Xylitol is a sugar substitute used in sugar-free gum, candies, nut butters, mouthwashes, toothpastes, and a host of other things. It is popular and widely used because it has a low glycemic index and does not raise blood sugar in humans, particularly diabetics.

In humans, xylitol does not promote insulin production, so it doesn’t have much effect on us. However, in dogs and other animal species, xylitol puts the pancreas into insulin production overload. This rapid release of insulin results in a devastatingly quick drop in blood sugar (hypoglycemia) within 10-60 minutes of eating. If left untreated, this can be life threatening.

The most common cases of xylitol poisoning in dogs have resulted from curious, food-vacuum dogs eating sugar free gum. Be sure to keep your gum far away from where your dog can get it!

Finally, as many of our Best Friends adore peanut butter and other nut butters, be sure to check the label for xylitol. I recommend using only natural nut butters for your dogs, as there’s less likelyhood of it containing something toxic.


Onions contain a toxic substance called N-propyl disulfide. In dogs, it causes a breakdown of red blood cells which can lead to anemia. This makes it difficult for the red blood cells to do their job and carry oxygen, as well as tricking your dog’s body into thinking the red blood cell is an invader, therefore launching an immune attack. The red blood cells are destroyed, resulting in anemia.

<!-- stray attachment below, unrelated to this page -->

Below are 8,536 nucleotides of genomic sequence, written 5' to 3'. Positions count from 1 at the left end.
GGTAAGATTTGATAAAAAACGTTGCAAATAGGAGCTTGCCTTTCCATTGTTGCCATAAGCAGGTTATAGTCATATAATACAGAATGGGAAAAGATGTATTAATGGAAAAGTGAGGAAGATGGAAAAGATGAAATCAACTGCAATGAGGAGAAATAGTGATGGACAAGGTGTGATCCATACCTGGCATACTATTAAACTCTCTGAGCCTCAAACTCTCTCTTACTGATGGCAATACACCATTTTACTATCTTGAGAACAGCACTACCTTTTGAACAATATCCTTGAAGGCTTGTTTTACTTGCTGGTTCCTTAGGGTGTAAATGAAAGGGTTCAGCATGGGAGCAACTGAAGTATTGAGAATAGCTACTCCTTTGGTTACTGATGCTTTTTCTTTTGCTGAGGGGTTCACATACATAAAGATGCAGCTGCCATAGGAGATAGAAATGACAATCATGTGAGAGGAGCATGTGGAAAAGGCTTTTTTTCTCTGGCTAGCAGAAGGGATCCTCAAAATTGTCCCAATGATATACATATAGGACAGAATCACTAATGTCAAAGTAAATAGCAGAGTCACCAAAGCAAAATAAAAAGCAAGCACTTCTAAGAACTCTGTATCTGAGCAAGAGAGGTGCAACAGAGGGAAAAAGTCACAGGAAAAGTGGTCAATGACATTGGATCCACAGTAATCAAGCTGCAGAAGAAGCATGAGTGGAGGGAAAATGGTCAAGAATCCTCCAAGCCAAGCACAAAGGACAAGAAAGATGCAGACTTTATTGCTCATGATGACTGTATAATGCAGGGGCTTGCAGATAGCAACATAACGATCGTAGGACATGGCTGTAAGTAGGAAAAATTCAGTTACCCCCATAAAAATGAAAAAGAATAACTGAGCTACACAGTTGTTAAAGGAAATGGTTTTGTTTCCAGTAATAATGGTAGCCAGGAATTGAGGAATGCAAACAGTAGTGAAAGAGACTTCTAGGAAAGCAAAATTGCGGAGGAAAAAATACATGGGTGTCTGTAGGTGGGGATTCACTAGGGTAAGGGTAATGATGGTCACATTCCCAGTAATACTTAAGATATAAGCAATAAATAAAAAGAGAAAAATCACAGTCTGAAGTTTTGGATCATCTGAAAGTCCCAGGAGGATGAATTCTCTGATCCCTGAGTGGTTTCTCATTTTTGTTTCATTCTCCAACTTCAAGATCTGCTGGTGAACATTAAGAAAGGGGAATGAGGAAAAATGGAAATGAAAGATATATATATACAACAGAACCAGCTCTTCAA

Anemia is dangerous to your dog because vital organs may suffer if left untreated. It is most commonly spotted by checking your dog’s gums. They will be pale in color and indicate an emergency that needs to be treated by a veterinarian.

Garlic falls into the same alum category as onions, although I’ve heard mixed debate as to whether garlic is OK for dogs. In many of the recipes that I’ve tried on my dogs, a small amount of garlic is recommended, and have read that garlic has anti-cancer benefits for dogs.

In those cases, I personally omit the garlic. My best recommendation is if you are unsure, just avoid it. There are so many other healthy foods that your dog CAN enjoy.